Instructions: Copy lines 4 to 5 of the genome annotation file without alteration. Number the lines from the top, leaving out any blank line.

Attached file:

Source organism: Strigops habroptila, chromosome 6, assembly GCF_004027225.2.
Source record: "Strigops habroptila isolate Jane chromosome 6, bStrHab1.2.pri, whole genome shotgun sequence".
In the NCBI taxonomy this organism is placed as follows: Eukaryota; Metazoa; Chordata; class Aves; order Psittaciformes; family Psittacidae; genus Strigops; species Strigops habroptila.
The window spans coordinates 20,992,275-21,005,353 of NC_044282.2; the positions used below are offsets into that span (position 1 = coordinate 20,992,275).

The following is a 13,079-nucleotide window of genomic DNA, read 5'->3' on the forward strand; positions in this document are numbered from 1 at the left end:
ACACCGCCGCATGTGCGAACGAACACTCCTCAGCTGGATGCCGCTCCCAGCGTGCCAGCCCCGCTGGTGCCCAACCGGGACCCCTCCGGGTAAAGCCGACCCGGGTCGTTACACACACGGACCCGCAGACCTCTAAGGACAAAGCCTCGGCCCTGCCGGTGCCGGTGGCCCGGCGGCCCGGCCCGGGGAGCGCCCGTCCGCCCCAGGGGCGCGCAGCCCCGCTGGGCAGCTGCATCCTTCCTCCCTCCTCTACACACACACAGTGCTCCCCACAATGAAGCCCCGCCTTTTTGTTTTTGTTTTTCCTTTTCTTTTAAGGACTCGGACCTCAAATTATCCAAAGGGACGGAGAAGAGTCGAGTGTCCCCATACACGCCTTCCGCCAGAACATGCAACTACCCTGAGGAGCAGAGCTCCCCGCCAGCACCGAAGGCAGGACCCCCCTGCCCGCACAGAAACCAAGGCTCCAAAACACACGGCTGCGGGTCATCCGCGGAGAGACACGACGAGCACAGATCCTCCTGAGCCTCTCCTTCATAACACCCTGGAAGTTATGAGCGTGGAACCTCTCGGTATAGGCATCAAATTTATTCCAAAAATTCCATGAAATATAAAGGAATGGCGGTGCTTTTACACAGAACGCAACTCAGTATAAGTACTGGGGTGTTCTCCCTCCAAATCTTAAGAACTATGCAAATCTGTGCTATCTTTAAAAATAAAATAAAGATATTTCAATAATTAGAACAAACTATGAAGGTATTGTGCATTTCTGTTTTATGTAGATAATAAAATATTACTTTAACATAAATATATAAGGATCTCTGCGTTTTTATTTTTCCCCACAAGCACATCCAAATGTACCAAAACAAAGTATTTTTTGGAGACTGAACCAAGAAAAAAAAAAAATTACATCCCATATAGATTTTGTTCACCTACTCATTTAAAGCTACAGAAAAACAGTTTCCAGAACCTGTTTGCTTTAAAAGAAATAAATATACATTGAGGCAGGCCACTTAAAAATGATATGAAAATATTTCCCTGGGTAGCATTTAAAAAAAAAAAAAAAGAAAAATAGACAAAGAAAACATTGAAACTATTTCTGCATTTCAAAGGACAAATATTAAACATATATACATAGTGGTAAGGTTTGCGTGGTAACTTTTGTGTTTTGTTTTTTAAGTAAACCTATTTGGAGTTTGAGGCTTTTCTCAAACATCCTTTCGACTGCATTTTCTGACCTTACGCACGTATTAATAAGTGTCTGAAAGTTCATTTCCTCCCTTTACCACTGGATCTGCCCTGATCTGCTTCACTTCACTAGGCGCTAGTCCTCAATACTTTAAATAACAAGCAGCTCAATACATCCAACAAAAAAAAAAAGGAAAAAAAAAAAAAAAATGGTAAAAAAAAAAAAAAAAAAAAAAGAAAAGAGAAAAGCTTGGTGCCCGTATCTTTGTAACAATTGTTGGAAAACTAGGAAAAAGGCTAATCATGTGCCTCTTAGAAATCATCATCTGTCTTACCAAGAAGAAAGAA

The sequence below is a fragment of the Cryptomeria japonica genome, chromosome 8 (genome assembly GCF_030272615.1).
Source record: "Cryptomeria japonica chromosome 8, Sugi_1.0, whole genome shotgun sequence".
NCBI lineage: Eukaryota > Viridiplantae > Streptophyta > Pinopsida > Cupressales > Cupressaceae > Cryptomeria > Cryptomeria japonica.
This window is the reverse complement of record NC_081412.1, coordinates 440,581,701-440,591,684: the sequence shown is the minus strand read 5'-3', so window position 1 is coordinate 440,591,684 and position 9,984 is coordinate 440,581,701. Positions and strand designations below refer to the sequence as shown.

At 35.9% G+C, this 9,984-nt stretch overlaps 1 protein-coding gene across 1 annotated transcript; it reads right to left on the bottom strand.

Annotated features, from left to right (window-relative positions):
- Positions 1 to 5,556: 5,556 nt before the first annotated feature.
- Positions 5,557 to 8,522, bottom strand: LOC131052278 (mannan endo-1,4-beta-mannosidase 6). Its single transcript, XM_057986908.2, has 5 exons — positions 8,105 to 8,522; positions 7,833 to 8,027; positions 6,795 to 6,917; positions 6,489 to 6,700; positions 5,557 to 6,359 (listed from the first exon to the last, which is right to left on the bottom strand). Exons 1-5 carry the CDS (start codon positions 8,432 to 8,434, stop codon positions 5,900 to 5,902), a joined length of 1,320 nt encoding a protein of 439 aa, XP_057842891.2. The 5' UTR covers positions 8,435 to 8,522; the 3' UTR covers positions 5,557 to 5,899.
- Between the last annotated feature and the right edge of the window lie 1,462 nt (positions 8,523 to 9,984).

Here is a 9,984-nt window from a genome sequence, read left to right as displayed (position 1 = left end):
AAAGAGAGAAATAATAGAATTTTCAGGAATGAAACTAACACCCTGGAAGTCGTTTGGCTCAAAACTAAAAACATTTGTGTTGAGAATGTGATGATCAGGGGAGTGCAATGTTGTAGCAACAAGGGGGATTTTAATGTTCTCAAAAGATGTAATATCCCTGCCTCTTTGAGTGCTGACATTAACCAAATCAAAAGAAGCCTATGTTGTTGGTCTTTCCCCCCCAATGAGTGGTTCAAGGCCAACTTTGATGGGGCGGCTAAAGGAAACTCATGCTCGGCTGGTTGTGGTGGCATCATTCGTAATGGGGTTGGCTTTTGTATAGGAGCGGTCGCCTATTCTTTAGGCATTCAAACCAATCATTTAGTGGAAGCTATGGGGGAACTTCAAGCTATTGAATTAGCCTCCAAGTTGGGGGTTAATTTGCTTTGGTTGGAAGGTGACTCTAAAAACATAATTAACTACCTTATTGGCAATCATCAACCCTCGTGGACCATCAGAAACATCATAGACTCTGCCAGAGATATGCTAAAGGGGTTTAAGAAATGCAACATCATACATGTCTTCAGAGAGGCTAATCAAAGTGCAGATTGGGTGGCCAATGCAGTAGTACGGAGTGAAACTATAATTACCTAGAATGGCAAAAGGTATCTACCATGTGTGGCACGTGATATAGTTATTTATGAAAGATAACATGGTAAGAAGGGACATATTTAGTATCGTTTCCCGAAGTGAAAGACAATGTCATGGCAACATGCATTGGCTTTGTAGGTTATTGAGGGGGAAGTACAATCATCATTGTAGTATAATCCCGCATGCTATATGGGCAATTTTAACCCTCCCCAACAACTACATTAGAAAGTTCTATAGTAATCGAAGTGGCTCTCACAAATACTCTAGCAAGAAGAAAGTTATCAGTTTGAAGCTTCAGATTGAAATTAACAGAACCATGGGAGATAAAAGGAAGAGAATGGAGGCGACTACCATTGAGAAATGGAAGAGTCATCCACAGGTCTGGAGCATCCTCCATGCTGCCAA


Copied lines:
The window spans coordinates 20,992,275-21,005,353 of NC_044282.2; the positions used below are offsets into that span (position 1 = coordinate 20,992,275).

The following is a 13,079-nucleotide window of genomic DNA, read 5'->3' on the forward strand; positions in this document are numbered from 1 at the left end: